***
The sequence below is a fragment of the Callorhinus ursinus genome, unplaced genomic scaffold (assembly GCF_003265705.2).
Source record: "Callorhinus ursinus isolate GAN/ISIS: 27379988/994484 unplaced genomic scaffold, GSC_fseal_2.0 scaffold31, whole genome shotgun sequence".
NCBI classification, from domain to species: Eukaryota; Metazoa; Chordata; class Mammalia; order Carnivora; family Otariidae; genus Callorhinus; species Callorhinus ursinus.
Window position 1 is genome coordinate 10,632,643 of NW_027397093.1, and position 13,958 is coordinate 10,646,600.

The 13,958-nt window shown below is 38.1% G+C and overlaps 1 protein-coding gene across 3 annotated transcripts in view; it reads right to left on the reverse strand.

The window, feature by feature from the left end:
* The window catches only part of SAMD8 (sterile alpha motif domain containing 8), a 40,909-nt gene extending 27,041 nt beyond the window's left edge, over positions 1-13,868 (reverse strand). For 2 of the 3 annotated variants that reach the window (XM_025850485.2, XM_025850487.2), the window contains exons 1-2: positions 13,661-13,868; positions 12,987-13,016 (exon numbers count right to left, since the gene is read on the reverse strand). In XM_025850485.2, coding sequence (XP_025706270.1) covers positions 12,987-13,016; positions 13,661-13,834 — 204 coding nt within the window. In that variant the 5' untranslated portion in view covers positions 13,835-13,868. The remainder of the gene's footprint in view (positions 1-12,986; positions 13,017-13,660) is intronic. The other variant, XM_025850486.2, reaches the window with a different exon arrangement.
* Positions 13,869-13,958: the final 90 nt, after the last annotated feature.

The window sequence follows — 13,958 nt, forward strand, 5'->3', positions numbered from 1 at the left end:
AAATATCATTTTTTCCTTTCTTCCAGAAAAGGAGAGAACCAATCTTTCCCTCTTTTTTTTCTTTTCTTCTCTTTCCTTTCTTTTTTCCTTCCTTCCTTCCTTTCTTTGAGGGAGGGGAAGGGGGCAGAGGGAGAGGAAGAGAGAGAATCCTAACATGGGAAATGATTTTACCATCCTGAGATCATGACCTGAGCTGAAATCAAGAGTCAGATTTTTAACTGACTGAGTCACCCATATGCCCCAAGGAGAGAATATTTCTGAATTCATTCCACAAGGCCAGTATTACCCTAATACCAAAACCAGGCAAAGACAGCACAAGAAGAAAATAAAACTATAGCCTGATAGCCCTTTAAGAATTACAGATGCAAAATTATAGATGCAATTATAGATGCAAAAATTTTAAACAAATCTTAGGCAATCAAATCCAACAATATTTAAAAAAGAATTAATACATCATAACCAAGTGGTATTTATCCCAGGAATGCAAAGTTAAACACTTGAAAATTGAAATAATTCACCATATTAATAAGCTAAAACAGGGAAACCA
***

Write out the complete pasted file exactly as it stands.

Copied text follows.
The sequence below is a fragment of the Callorhinus ursinus genome, unplaced genomic scaffold (assembly GCF_003265705.2).
Source record: "Callorhinus ursinus isolate GAN/ISIS: 27379988/994484 unplaced genomic scaffold, GSC_fseal_2.0 scaffold31, whole genome shotgun sequence".
NCBI classification, from domain to species: Eukaryota; Metazoa; Chordata; class Mammalia; order Carnivora; family Otariidae; genus Callorhinus; species Callorhinus ursinus.
Window position 1 is genome coordinate 10,632,643 of NW_027397093.1, and position 13,958 is coordinate 10,646,600.

The 13,958-nt window shown below is 38.1% G+C and overlaps 1 protein-coding gene across 3 annotated transcripts in view; it reads right to left on the reverse strand.

The window, feature by feature from the left end:
* The window catches only part of SAMD8 (sterile alpha motif domain containing 8), a 40,909-nt gene extending 27,041 nt beyond the window's left edge, over positions 1-13,868 (reverse strand). For 2 of the 3 annotated variants that reach the window (XM_025850485.2, XM_025850487.2), the window contains exons 1-2: positions 13,661-13,868; positions 12,987-13,016 (exon numbers count right to left, since the gene is read on the reverse strand). In XM_025850485.2, coding sequence (XP_025706270.1) covers positions 12,987-13,016; positions 13,661-13,834 — 204 coding nt within the window. In that variant the 5' untranslated portion in view covers positions 13,835-13,868. The remainder of the gene's footprint in view (positions 1-12,986; positions 13,017-13,660) is intronic. The other variant, XM_025850486.2, reaches the window with a different exon arrangement.
* Positions 13,869-13,958: the final 90 nt, after the last annotated feature.

The window sequence follows — 13,958 nt, forward strand, 5'->3', positions numbered from 1 at the left end:
AAATATCATTTTTTCCTTTCTTCCAGAAAAGGAGAGAACCAATCTTTCCCTCTTTTTTTTCTTTTCTTCTCTTTCCTTTCTTTTTTCCTTCCTTCCTTCCTTTCTTTGAGGGAGGGGAAGGGGGCAGAGGGAGAGGAAGAGAGAGAATCCTAACATGGGAAATGATTTTACCATCCTGAGATCATGACCTGAGCTGAAATCAAGAGTCAGATTTTTAACTGACTGAGTCACCCATATGCCCCAAGGAGAGAATATTTCTGAATTCATTCCACAAGGCCAGTATTACCCTAATACCAAAACCAGGCAAAGACAGCACAAGAAGAAAATAAAACTATAGCCTGATAGCCCTTTAAGAATTACAGATGCAAAATTATAGATGCAATTATAGATGCAAAAATTTTAAACAAATCTTAGGCAATCAAATCCAACAATATTTAAAAAAGAATTAATACATCATAACCAAGTGGTATTTATCCCAGGAATGCAAAGTTAAACACTTGAAAATTGAAATAATTCACCATATTAATAAGCTAAAACAGGGAAACCA